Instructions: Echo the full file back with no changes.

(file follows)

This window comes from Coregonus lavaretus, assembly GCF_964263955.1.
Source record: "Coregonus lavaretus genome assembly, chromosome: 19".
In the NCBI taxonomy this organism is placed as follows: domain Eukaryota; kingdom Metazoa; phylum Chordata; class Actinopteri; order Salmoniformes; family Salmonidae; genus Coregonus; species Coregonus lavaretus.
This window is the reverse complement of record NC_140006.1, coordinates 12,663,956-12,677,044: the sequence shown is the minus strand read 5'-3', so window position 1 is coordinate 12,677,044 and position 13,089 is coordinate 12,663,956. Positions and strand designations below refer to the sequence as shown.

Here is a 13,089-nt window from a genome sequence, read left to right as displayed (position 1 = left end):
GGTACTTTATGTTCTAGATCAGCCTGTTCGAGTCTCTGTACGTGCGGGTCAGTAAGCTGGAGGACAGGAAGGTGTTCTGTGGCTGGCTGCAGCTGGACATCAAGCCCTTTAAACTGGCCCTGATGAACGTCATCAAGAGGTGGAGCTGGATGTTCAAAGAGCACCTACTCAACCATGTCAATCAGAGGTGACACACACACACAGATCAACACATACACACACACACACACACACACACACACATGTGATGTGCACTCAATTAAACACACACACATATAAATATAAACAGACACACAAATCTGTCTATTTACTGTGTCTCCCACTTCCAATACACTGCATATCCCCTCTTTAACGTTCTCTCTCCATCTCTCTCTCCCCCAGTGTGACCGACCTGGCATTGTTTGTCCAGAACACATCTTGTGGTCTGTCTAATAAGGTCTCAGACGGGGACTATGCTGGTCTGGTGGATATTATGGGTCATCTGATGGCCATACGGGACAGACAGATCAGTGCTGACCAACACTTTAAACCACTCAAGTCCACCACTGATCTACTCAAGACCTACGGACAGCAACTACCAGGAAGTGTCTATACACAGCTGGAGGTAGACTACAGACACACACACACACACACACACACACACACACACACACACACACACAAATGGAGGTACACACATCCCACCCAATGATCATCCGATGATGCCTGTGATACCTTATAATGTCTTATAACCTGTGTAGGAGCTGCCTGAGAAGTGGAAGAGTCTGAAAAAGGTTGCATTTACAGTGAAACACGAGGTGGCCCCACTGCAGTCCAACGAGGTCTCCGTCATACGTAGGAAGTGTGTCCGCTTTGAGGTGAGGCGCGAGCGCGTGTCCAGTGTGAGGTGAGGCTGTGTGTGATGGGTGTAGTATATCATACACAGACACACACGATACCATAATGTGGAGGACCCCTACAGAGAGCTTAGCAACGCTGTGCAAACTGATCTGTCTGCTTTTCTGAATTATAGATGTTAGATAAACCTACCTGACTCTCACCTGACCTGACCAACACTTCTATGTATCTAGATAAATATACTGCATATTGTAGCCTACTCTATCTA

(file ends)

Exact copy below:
This window comes from Coregonus lavaretus, assembly GCF_964263955.1.
Source record: "Coregonus lavaretus genome assembly, chromosome: 19".
In the NCBI taxonomy this organism is placed as follows: domain Eukaryota; kingdom Metazoa; phylum Chordata; class Actinopteri; order Salmoniformes; family Salmonidae; genus Coregonus; species Coregonus lavaretus.
This window is the reverse complement of record NC_140006.1, coordinates 12,663,956-12,677,044: the sequence shown is the minus strand read 5'-3', so window position 1 is coordinate 12,677,044 and position 13,089 is coordinate 12,663,956. Positions and strand designations below refer to the sequence as shown.

Here is a 13,089-nt window from a genome sequence, read left to right as displayed (position 1 = left end):
GGTACTTTATGTTCTAGATCAGCCTGTTCGAGTCTCTGTACGTGCGGGTCAGTAAGCTGGAGGACAGGAAGGTGTTCTGTGGCTGGCTGCAGCTGGACATCAAGCCCTTTAAACTGGCCCTGATGAACGTCATCAAGAGGTGGAGCTGGATGTTCAAAGAGCACCTACTCAACCATGTCAATCAGAGGTGACACACACACACAGATCAACACATACACACACACACACACACACACACACACATGTGATGTGCACTCAATTAAACACACACACATATAAATATAAACAGACACACAAATCTGTCTATTTACTGTGTCTCCCACTTCCAATACACTGCATATCCCCTCTTTAACGTTCTCTCTCCATCTCTCTCTCCCCCAGTGTGACCGACCTGGCATTGTTTGTCCAGAACACATCTTGTGGTCTGTCTAATAAGGTCTCAGACGGGGACTATGCTGGTCTGGTGGATATTATGGGTCATCTGATGGCCATACGGGACAGACAGATCAGTGCTGACCAACACTTTAAACCACTCAAGTCCACCACTGATCTACTCAAGACCTACGGACAGCAACTACCAGGAAGTGTCTATACACAGCTGGAGGTAGACTACAGACACACACACACACACACACACACACACACACACACACACACACACAAATGGAGGTACACACATCCCACCCAATGATCATCCGATGATGCCTGTGATACCTTATAATGTCTTATAACCTGTGTAGGAGCTGCCTGAGAAGTGGAAGAGTCTGAAAAAGGTTGCATTTACAGTGAAACACGAGGTGGCCCCACTGCAGTCCAACGAGGTCTCCGTCATACGTAGGAAGTGTGTCCGCTTTGAGGTGAGGCGCGAGCGCGTGTCCAGTGTGAGGTGAGGCTGTGTGTGATGGGTGTAGTATATCATACACAGACACACACGATACCATAATGTGGAGGACCCCTACAGAGAGCTTAGCAACGCTGTGCAAACTGATCTGTCTGCTTTTCTGAATTATAGATGTTAGATAAACCTACCTGACTCTCACCTGACCTGACCAACACTTCTATGTATCTAGATAAATATACTGCATATTGTAGCCTACTCTATCTA